The Well-Tempered Ear

Classical music: This Sunday, Beverly Taylor retires as associate conductor of the Madison Symphony Orchestra. Kyle Knox will succeed Taylor starting this fall.

June 29, 2018
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By Jacob Stockinger

The Madison Symphony Orchestra (MSO) has announced that Associate Conductor Beverly Taylor (below) will retire from her current position after 22 years, effective this Sunday, July 1.

Taylor will continue to serve as Director of the Madison Symphony Chorus (below, in a  photo by Greg Anderson).

She will also continue as the Director of Choral Activities at the University of Wisconsin-Madison’s Mead Witter School of Music, where she conducts many groups including the Choral Union (below) and the Concert Choir.

Kyle Knox (below) will become the MSO’s new Associate Conductor, effective in the 2018–2019 season.

“I am delighted that Beverly will continue to work with the Madison Symphony Chorus. The chorus has improved steadily under her direction and will sing some very difficult music in the coming seasons,” said MSO music director John DeMain (below, in a photo by Prasad). “I also want to thank Beverly for the outstanding help she has given me in the preparation of our concerts over the years.”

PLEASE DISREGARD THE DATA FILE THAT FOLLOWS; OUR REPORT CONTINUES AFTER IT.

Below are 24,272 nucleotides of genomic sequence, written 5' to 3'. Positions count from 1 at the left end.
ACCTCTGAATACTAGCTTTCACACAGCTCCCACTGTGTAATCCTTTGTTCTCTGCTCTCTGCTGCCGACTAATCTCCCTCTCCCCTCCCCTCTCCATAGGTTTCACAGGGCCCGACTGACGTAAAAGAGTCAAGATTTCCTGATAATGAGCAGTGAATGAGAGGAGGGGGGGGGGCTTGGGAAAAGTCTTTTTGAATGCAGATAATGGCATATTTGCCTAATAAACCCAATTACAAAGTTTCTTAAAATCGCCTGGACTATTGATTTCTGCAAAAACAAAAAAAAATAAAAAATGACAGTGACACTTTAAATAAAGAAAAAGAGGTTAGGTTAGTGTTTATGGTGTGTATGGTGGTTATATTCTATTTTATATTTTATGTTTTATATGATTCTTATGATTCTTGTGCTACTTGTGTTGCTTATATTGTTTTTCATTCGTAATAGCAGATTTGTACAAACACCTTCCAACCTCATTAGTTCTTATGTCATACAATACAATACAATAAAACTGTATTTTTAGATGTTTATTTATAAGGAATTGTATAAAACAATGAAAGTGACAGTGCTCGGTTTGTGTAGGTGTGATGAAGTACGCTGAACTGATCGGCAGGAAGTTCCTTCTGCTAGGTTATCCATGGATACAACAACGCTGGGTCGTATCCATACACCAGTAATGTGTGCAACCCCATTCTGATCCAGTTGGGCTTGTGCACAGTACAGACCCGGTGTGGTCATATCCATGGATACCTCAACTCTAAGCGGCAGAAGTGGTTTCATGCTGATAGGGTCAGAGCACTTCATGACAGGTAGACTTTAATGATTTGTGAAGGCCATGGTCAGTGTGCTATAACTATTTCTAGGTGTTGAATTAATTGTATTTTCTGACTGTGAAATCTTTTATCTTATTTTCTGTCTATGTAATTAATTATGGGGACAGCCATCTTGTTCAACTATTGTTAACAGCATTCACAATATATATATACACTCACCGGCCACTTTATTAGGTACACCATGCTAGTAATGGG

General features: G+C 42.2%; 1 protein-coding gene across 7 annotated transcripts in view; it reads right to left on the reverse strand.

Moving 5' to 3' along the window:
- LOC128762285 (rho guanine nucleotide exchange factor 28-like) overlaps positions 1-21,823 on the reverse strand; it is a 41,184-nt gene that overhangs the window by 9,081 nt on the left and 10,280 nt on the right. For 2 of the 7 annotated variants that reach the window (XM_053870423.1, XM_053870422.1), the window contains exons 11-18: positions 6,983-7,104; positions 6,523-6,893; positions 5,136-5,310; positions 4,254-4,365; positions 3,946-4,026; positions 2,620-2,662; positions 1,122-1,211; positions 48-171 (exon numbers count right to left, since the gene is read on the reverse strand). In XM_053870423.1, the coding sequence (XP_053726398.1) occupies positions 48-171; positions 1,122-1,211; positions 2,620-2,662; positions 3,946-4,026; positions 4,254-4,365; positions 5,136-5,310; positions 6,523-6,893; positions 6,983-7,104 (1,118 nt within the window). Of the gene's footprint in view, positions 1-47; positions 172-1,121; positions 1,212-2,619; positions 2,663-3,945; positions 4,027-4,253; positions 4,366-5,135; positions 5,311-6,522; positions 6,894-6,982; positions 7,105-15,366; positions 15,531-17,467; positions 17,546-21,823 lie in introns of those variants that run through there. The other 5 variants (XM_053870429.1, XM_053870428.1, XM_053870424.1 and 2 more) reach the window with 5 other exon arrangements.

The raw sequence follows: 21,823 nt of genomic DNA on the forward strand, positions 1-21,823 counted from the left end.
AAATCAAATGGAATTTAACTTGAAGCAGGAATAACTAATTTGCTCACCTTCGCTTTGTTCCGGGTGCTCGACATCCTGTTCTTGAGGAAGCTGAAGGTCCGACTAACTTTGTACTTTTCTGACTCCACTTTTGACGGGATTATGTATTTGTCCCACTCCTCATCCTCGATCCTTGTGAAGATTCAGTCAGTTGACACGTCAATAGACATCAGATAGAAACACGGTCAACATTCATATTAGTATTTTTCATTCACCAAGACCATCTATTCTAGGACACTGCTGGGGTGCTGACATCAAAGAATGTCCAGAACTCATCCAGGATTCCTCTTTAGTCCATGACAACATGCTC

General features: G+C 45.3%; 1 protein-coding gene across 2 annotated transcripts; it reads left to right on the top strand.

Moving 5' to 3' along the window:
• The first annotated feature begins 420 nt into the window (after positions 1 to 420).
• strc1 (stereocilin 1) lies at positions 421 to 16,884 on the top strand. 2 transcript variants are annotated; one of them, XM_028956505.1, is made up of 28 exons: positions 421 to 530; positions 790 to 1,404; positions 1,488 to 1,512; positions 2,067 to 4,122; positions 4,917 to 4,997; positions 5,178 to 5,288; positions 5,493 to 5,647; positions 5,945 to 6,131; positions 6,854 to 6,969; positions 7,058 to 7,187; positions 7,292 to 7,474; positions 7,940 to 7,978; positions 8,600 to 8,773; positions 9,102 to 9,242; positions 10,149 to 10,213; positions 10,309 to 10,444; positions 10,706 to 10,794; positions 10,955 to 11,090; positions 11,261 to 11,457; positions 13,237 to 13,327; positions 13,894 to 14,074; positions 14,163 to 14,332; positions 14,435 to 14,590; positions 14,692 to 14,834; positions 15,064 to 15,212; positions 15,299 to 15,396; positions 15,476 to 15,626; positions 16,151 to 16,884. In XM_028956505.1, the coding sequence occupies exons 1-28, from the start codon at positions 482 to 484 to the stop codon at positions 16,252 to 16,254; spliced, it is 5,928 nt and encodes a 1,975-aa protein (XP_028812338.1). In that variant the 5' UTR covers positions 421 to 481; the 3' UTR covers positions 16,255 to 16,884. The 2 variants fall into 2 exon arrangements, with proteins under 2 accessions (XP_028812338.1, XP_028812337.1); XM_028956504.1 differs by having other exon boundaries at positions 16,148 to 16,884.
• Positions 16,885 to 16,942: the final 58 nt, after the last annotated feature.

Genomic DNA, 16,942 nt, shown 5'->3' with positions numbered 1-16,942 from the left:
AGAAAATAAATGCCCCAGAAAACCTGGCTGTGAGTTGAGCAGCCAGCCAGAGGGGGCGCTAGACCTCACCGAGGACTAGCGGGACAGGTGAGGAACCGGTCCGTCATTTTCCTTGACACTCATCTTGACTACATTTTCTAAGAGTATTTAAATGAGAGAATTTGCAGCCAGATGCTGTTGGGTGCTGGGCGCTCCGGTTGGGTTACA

“I’ve loved my time as associate conductor of the symphony, and will continue as chorus director,” says Taylor. “But I’m looking forward to more time for guest conducting, visiting friends and family and finishing the two books I’m at work on. I also have a grant to write a basic conducting textbook, and I’m finishing a handbook on how to develop a musical interpretation.”

John DeMain says he looks forward to Knox joining the MSO. “I think Kyle Knox is a natural to step into the associate conductor position. He has distinguished himself in the past few years with his work at the University of Wisconsin, Madison Opera and the Middleton Community Orchestra (below, in a photo by John W. Barker). He also successfully led the MSO in last year’s Concert on the Green.